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  • Molly Gone Wild

7 Tips for Choosing Responsible Destinations

Updated: Jun 13, 2022

how to choose responsible destinations
Choosing responsible destinations is a great way to do good when you travel.

Choosing where to travel is the first big decision we make when planning a trip, and selecting a destination that prioritizes sustainable tourism is a great way to do your part as a responsible traveler.

By supporting destinations that prioritize environmental protection, economic justice, and respect for local communities, you can help maximize the positive impacts of tourism while enjoying meaningful, sustainable experiences. Of course, no destination is 100-percent sustainable and that is perfectly fine. What is important is that a place is committed to understanding tourism impacts and to ensuring that tourism is a force for good.

Read on for my top tips for choosing a responsible destination for your next adventure.

travel to destinations that support ecotourism
Seek out destinations focused on ecotourism.

What To Look For

Search for certified sustainable destinations.

Today, a number of organizations offer sustainability certifications for destinations, including cities, regions, and countries. In order to be certified, destinations must meet minimum requirements in a variety of social, environmental, and economic categories, including greenhouse gas emissions, land use planning, water and waste management, biodiversity conservation, and more. The Global Sustainable Tourism Council, Earth Check, and Green Destinations all provide certification for destinations, as well as helpful lists of certified destinations that travelers can use when planning trips. And don’t forget to keep an eye out for their certification labels when choosing destinations!

Seek out community-based tourism.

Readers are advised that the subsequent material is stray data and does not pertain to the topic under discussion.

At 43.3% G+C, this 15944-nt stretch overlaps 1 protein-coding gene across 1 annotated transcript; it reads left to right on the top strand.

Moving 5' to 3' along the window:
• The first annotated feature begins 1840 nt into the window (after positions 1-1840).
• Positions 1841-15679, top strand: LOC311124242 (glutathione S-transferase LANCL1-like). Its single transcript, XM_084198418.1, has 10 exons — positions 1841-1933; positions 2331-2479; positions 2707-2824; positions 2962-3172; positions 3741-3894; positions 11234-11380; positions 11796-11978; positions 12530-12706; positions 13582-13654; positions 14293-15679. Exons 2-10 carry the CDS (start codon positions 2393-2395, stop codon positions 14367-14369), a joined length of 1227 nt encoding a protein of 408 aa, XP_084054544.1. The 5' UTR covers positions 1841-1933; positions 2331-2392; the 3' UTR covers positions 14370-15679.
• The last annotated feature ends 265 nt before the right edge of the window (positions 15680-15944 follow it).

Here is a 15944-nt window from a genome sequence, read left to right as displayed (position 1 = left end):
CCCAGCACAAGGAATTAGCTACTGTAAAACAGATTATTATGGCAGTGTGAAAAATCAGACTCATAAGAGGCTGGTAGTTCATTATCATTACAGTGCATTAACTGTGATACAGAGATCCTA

Under a community-based tourism model, local residents are empowered to own and manage the tourism experience in their community. This type of tourism offers visitors the opportunity to enjoy authentic, educational experiences while local communities enjoy the economic benefits of hosting travelers. This can also allow communities to abandon environmentally-harmful industries, like poaching, logging, or mining, in favor of tourism. Under this model, homestays are common, as are locally-driven activities and tours, meaning you’ll be completely immersed in the local culture, heritage, and environment.

Choose ecotourism.

This form of tourism is typically nature-based, locally focused, and intentionally supports the conservation of wildlife, wildlands, and culture. In addition, ecotourism operations are often managed by locally-owned businesses catering to small groups of visitors, meaning you’ll enjoy a more customized, high-touch travel experience. While no universal certification or set of criteria exists for all ecotourism operations, the United Nations World Tourism Organization has developed a set of criteria that you can reference when selecting a destination.

Think about the little things.

Sometimes it’s the little things that make a big impact on how sustainable a destination is. Consider things like: Will you be able to walk or bike around your destination? Can you find local foods to eat? Are there locally-owned tour companies, restaurants, or hotels you can support? Before you book your trip, do some digging to figure out if you’ll be able to make responsible travel choices once you’ve arrived at your destination.

over-tourism can threaten travel destinations
Be mindful of the effects of over-tourism, development, and more.

What To Avoid

Investigate the political context.

It’s always a good idea to do a bit of research on your destination in advance. If the government is mistreating its citizens, committing human rights violations, waging war, or otherwise acting irresponsibly, it’s best to spend your travel dollars elsewhere.

Be aware of over-tourism.

In recent years, we’ve seen some destinations suffering from over-tourism asking visitors to stay away. Over-tourism can have numerous harmful effects on destinations by introducing unmanageable crowds, driving up rents and cost of living, putting stress on public infrastructure and space, and driving locals out through the unchecked development of Airbnbs and other vacation rentals. If destinations are struggling with over-tourism, it’s best to avoid these places until locals feel ready to host again.

Avoid environmental & social harm.

Sometimes, developing or updating tourism infrastructure can threaten the local environment, wildlife, and even residents. If a destination is cutting down forests or kicking local people out of their homes to build resorts or golf courses, it’s best to choose another spot for your next getaway.

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